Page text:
Warning: This article includes references to suicide that may be upsetting to some readers. If you or one of your loved ones are experiencing a mental health emergency or crisis, the following resources are available to support you.
- National Suicide Prevention Lifeline: 800-273-8255
- NAMI HelpLine 1-800-950-6264 or email@example.com Mon-Fri 10am-6pm EST
- Crisis SMS Service: Text “NAMI” to 741-741
By Stephanie Roth
One day recently, I was struggling with strong thoughts of suicide. At first, I couldn’t think of what to do. I thought about going to the hospital; however, there was a part of me that didn’t want to die, so I told myself that I should at least try something to hopefully feel differently. I had heard about the 988 number, but I wasn’t sure exactly what to expect. Being in the crisis state that I was in, I knew I needed to do something, so I decided to text 988.
They can be contacted by calling or texting. Before someone came on to speak with me, I was asked if I was having thoughts of suicide in the past 2 months, in the last 24 hours, or not at all. I was then asked to rate how ‘upset’ I was: whether it be not at all, moderately, or extremely upset. A counselor then came on the line. The person introduced herself and asked how she could help me. I explained that I was struggling and having thoughts of suicide. She asked if I was safe now or had anything to harm myself with at the moment, and I told her I didn’t have anything near me while we were talking. She then asked what was going on and I explained the things I had been stressed out about lately. The person I was speaking with was very kind and she validated my feelings. She kept thanking me for being so open with her. We talked about coping mechanisms. She then told me about different free supports that I could utilize. She first told me about the Mobile Crisis Team. She said: “The Mobile Crisis Team provides integrated, short-term crisis response, stabilization and intervention for those experiencing a mental health or chemical dependency crisis. The Team can come to your house, a restaurant, your car, and its services are confidential, non-judgmental and respectful.” After talking to her for a while about my stressors and determining that I was in no immediate danger, we both agreed that the Mobile Crisis Unit Team was not something I needed at this time, but she told me that it was always an option for me.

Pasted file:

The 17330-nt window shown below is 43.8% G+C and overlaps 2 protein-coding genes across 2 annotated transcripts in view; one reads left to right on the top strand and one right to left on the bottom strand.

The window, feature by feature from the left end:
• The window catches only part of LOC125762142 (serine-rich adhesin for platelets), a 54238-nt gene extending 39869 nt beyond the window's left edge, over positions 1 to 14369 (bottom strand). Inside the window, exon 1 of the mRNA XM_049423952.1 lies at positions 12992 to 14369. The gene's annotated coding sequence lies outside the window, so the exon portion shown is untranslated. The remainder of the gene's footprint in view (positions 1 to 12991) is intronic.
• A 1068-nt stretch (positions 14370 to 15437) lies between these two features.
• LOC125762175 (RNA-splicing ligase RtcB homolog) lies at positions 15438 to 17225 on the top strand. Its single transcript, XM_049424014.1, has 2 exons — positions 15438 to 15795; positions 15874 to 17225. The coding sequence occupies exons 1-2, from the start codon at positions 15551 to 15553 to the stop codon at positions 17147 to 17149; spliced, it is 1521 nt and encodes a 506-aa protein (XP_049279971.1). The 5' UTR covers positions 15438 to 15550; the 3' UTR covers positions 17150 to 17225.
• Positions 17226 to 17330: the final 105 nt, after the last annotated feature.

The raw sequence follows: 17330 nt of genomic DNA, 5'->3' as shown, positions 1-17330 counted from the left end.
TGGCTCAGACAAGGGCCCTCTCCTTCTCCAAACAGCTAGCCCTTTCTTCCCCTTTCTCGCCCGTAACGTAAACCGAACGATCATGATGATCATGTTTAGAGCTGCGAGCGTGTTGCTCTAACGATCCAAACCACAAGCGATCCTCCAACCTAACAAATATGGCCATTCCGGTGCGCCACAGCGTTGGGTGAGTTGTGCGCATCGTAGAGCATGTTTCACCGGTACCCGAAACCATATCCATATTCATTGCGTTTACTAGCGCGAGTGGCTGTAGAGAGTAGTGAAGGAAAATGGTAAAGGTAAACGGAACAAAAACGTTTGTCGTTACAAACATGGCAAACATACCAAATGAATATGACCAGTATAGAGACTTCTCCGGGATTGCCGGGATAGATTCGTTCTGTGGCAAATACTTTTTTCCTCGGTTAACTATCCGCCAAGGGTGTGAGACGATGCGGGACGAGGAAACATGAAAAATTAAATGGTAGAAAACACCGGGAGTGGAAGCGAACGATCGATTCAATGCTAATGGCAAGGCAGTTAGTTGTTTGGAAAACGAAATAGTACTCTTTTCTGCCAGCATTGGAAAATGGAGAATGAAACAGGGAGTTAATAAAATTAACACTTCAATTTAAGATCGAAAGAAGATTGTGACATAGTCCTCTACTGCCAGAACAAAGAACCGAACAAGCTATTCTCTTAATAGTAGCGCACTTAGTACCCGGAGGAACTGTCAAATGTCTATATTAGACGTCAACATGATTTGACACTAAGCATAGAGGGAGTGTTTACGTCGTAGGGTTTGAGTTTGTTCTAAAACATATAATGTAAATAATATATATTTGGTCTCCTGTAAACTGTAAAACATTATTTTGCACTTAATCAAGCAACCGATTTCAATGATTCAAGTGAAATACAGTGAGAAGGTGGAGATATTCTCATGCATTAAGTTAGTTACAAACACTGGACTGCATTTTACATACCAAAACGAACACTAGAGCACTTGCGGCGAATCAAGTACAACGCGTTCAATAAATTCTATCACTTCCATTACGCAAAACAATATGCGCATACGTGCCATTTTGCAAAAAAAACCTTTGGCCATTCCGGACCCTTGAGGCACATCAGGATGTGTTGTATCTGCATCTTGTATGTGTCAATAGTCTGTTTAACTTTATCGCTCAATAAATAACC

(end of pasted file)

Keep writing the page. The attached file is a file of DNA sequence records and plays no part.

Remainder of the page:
She continued to listen and validate me. We talked about my supports and I spoke about a vacation I was going on with my husband. I told her that I was feeling a little worried about going because of my mental health at this time. After talking with her, I was feeling more comfortable, and actually was looking forward to going. We made a safety plan and she gave me a bunch of free support groups/other resources. She asked if I wanted to continue talking, and I told her that I was feeling much better. I had the opportunity to talk with someone about what was bothering me, receive validation, and was given resources. After speaking with her, I felt like I had other options besides suicide. I realized that I had a lot of reasons to live, and I didn’t feel so alone. I know that everyone’s experiences are different. However, from my experience, I would highly recommend calling or texting 988 when in crisis. When having a physical emergency, it makes sense that people would call 911, but when having an emotional crisis, 988 is the place to contact. I know that contacting 988 can feel scary. Asking for help is scary in general, though for the chance that we can feel a little better, get resources, and get pointed in the right direction, it is the way to go in my opinion. Please remember that there are always other options besides suicide. I’ve come to realize that neither good nor bad lasts forever. In my experience, when I feel at my very worst, it never lasts. Things do get better: even during my worst of times, they do.
Stephanie is 39 years old and has been married to her loving and supportive husband for 9 years this coming August. She loves helping others. If telling her personal experiences helps even one person, it is worth it for her to share. Stephanie is currently in the process of writing a self-help book about what has helped her along on her personal journey.